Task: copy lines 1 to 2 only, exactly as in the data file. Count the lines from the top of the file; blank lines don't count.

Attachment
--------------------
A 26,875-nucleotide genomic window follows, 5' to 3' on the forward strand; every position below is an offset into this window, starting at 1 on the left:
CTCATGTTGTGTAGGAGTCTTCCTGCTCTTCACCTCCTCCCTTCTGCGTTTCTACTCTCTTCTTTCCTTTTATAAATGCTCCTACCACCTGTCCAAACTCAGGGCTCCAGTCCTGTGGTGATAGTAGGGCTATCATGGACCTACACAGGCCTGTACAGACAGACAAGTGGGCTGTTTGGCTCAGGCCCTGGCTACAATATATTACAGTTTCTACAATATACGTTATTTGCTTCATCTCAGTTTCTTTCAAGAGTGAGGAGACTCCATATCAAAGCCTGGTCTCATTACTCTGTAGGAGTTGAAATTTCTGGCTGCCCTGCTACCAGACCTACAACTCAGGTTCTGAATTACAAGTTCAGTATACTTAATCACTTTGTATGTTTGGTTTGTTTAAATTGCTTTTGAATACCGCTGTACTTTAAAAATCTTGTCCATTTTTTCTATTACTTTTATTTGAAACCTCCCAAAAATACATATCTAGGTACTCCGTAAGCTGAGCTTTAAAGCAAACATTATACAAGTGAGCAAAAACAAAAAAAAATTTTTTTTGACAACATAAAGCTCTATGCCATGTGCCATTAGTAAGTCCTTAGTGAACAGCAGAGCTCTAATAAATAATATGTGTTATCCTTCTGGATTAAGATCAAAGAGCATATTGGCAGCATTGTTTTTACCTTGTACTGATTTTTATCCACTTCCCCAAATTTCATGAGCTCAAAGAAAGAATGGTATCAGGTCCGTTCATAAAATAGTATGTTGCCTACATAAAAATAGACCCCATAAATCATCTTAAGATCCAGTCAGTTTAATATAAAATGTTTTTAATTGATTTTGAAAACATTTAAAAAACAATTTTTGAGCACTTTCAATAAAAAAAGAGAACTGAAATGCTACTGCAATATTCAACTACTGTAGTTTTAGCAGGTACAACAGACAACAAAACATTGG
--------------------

A 26,875-nucleotide genomic window follows, 5' to 3' on the forward strand; every position below is an offset into this window, starting at 1 on the left:
CTCATGTTGTGTAGGAGTCTTCCTGCTCTTCACCTCCTCCCTTCTGCGTTTCTACTCTCTTCTTTCCTTTTATAAATGCTCCTACCACCTGTCCAAACTCAGGGCTCCAGTCCTGTGGTGATAGTAGGGCTATCATGGACCTACACAGGCCTGTACAGACAGACAAGTGGGCTGTTTGGCTCAGGCCCTGGCTACAATATATTACAGTTTCTACAATATACGTTATTTGCTTCATCTCAGTTTCTTTCAAGAGTGAGGAGACTCCATATCAAAGCCTGGTCTCATTACTCTGTAGGAGTTGAAATTTCTGGCTGCCCTGCTACCAGACCTACAACTCAGGTTCTGAATTACAAGTTCAGTATACTTAATCACTTTGTATGTTTGGTTTGTTTAAATTGCTTTTGAATACCGCTGTACTTTAAAAATCTTGTCCATTTTTTCTATTACTTTTATTTGAAACCTCCCAAAAATACATATCTAGGTACTCCGTAAGCTGAGCTTTAAAGCAAACATTATACAAGTGAGCAAAAACAAAAAAAAATTTTTTTTGACAACATAAAGCTCTATGCCATGTGCCATTAGTAAGTCCTTAGTGAACAGCAGAGCTCTAATAAATAATATGTGTTATCCTTCTGGATTAAGATCAAAGAGCATATTGGCAGCATTGTTTTTACCTTGTACTGATTTTTATCCACTTCCCCAAATTTCATGAGCTCAAAGAAAGAATGGTATCAGGTCCGTTCATAAAATAGTATGTTGCCTACATAAAAATAGACCCCATAAATCATCTTAAGATCCAGTCAGTTTAATATAAAATGTTTTTAATTGATTTTGAAAACATTTAAAAAACAATTTTTGAGCACTTTCAATAAAAAAAGAGAACTGAAATGCTACTGCAATATTCAACTACTGTAGTTTTAGCAGGTACAACAGACAACAAAACATTGG